ISLAMABAD: As Saudi Arabia adopts an aggressive policy in the Middle East by cutting ties with Qatar, the PML-N-led government has shelved the $2 billion Gwadar-Nawabshah pipeline project, an alternative plan to implement Iran-Pakistan (IP) gas pipeline project following US sanctions against Tehran, in a move that will likely intensify row between Islamabad and Tehran on the gas pipeline project.
Qatar and Iran had been competing to provide gas to Pakistan.
The United States (US) had been pushing Pakistan to shelve the IP gas pipeline project and asking it to sign an LNG deal.
Pakistan had followed this policy and signed an LNG contract with Qatar where majority shareholders were US, Japanese and EU companies.
In a new development, Qatar started laying LNG gas pipeline in Pakistan. The proposal was taken up during the visit of Emir of Qatar Sheikh Tamim bin Hamad bin Khalifa al Thani in January this year.
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This will not be a setback to Tehran but it would be a blow to China who had been denied this project.
Pakistan and China had signed a framework agreement on April 20, 2015 to award LNG Gwadar-Nawabshah pipeline and LNG terminal contract without a bidding process.
In addition, Pakistan had given a firm commitment to Tehran that it had started a LNG Gwadar pipeline contract, an alternative plan of implementing IP gas pipeline project and informed it that this pipeline would be connected with the Iran border once sanctions have been lifted.
Pakistan was bound to get gas from Iran from January 2015 and could face $3 million per day penalty for failing to receive gas under sales purchase agreement (GSPA). But Tehran had not pressed Pakistan and did not sue it in international court after Pakistan had held out assurance that it was going to start work on the LNG Gwadar pipeline project and that the remaining portion of 80 kilometers would be connected with the Iranian border once sanctions are lifted against Tehran.
The decision was taken in a high-level meeting chaired by Prime Minister Nawaz Sharif in the first week of this month. During the meeting, ministry of petroleum was directed to drop the Gwadar-Nawabshah LNG terminal and pipeline project and to immediately start work for setting up a new LNG terminal at Port Qasim, Karachi.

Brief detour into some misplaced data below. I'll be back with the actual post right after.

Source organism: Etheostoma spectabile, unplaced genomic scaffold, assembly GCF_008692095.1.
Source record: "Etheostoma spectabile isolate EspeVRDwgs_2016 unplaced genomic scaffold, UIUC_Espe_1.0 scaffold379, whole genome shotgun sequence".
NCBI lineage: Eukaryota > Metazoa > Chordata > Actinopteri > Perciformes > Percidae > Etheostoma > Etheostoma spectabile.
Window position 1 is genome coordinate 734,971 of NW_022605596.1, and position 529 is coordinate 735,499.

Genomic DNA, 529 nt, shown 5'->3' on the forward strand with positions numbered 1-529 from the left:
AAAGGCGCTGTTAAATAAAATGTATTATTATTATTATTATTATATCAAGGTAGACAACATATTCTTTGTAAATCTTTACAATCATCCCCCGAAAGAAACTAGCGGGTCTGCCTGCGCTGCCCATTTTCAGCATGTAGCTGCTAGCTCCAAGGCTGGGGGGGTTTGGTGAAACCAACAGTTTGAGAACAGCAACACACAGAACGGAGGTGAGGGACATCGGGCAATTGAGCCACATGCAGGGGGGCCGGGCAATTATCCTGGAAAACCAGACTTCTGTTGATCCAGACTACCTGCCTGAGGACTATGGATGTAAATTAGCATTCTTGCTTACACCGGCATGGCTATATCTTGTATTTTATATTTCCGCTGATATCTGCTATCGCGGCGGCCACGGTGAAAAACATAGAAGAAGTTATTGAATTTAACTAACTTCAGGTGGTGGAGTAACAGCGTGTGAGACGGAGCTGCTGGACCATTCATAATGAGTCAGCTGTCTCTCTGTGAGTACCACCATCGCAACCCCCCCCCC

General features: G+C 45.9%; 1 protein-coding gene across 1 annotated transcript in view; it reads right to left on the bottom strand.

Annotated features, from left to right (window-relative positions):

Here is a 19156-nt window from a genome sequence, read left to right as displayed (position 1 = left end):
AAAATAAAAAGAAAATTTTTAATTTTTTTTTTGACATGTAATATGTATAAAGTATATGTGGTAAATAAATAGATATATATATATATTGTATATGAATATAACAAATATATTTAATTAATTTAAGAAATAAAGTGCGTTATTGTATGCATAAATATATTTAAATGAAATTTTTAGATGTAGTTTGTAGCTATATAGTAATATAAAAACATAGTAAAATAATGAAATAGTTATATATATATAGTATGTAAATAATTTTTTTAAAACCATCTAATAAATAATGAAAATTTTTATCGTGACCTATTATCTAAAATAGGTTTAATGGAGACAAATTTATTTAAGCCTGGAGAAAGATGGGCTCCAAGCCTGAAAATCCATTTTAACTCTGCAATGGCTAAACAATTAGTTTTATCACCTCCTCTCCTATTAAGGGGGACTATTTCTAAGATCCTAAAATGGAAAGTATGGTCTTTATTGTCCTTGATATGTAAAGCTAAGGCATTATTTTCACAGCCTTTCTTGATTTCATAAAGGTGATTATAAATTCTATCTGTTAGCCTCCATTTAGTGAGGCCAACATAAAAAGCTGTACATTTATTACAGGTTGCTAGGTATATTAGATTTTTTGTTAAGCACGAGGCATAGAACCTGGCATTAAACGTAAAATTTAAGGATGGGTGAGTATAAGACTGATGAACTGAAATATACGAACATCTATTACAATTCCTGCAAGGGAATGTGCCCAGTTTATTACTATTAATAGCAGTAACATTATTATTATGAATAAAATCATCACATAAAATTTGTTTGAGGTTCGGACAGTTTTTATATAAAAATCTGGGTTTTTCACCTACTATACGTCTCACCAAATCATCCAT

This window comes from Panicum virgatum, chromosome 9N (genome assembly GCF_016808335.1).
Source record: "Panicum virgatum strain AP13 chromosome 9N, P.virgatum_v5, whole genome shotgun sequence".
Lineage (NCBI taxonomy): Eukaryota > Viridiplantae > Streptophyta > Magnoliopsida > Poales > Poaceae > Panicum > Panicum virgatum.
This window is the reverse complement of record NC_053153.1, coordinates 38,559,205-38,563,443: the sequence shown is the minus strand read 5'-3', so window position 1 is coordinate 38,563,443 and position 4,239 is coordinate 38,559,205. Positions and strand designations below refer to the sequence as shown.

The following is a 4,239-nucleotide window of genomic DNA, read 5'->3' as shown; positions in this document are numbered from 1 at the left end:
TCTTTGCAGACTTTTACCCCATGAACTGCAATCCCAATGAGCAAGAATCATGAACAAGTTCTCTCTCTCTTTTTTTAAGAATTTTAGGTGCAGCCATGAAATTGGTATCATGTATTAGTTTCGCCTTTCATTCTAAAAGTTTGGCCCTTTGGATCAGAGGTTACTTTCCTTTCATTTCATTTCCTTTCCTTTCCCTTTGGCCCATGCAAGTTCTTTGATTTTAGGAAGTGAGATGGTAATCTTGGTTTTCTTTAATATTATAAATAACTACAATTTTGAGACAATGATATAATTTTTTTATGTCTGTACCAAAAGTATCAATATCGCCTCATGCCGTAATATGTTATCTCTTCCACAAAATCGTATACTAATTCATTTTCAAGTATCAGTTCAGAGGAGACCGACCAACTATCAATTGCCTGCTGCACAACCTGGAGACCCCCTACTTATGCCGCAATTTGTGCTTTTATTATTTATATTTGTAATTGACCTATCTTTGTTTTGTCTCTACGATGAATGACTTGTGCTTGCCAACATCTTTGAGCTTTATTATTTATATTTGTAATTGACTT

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The project had been dropped on the pretext of higher cost despite the fact that the Executive Committee of National Economic Council (ECNEC) had approved this project after detailed cost examination.
An official of petroleum ministry pointed out that the Price Negotiating Committee, constituted by the ECC, had finalised the contract cost and the Executive Committee of National Economic Council (Ecnec) had also accorded its approval.
The committee has agreed on a cost of $30.70 per inch metre for the purchase of pipeline material and construction contract compared to $31.2 at which Sui gas companies have laid pipelines.
“This will result in savings of $200 million per annum,” the official said, adding that the price committee had set steel cost in talks with the Chinese company at Rs75,000 per ton one year ago. Sui gas companies had purchased steel at 100 per cent higher rates.
Ecnec has approved the project at a cost of $48.32 per inch metre. The cost includes purchase of pipeline material, its construction, engineering and other facilities and non-EPC work including right of way, land acquisition, consultancy and auxiliary costs.
Exim Bank of China will provide funds at London Interbank Offered Rate (Libor) plus two per cent. During initial negotiations, the tolling fee for the Gwadar LNG terminal was estimated at 30 to 32 cents per million British thermal units (mmbtu) against 60 cents per mmbtu for Engro Terminal and 41 cents per mmbtu for second LNG terminal being set up in Karachi.
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